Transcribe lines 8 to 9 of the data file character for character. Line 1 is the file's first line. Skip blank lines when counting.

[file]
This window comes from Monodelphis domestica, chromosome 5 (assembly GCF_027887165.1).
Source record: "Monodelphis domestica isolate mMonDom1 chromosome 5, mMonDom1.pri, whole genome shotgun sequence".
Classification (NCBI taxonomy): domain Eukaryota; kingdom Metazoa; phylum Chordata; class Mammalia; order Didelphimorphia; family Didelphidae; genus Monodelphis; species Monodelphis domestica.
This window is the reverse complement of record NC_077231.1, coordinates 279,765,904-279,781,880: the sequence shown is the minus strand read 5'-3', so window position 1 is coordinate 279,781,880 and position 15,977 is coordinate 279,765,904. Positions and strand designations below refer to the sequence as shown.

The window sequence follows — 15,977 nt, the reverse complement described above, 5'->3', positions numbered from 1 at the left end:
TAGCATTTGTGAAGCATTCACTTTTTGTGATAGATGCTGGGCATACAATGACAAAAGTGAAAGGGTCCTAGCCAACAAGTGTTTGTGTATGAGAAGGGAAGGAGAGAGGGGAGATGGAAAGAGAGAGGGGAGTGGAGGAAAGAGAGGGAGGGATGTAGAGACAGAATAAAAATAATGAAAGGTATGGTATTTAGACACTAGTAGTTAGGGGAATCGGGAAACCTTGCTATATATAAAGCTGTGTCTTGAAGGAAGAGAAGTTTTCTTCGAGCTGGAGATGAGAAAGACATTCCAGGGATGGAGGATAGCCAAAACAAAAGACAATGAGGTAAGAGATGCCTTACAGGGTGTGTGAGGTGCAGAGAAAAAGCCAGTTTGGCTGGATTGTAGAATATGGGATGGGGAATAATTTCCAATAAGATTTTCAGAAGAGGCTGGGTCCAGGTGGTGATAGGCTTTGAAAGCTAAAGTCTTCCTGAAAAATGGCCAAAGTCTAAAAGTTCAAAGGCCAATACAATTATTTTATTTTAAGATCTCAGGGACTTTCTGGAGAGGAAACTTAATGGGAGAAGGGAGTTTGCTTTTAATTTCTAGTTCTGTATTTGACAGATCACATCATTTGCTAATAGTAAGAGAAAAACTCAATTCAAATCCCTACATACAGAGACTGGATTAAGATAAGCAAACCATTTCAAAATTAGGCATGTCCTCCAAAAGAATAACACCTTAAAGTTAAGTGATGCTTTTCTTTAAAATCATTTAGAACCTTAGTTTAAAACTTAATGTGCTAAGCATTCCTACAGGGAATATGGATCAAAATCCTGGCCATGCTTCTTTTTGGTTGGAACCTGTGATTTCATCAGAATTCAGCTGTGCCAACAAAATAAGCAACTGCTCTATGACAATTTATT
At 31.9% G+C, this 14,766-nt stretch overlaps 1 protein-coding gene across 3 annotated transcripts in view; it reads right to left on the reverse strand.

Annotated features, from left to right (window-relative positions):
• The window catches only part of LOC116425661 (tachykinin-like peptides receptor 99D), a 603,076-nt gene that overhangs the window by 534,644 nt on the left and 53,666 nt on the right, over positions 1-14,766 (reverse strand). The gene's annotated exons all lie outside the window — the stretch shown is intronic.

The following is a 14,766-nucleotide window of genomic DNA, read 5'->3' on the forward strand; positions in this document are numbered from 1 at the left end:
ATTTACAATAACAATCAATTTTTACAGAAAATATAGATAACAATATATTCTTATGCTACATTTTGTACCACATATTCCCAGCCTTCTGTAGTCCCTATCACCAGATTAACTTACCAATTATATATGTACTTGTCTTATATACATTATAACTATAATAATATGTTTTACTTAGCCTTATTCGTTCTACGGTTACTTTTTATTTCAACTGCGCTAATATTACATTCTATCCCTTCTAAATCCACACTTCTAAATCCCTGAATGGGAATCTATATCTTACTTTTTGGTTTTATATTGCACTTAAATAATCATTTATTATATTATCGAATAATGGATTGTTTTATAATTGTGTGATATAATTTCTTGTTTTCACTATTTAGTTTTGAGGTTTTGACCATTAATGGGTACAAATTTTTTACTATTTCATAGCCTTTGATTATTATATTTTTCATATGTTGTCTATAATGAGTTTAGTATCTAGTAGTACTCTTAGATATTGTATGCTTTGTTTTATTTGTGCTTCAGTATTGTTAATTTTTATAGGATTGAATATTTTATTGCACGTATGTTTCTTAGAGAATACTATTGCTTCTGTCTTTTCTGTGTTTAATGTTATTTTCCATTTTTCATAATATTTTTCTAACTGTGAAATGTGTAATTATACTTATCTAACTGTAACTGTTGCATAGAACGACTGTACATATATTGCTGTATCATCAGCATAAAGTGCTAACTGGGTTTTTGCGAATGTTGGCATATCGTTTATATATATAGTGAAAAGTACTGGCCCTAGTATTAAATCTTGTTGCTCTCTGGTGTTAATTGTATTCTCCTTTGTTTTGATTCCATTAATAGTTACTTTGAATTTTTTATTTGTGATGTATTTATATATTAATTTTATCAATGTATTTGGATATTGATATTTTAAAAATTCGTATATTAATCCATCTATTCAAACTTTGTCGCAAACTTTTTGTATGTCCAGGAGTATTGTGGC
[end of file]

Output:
Annotated features, from left to right (window-relative positions):
• The window catches only part of LOC116425661 (tachykinin-like peptides receptor 99D), a 603,076-nt gene that overhangs the window by 534,644 nt on the left and 53,666 nt on the right, over positions 1-14,766 (reverse strand). The gene's annotated exons all lie outside the window — the stretch shown is intronic.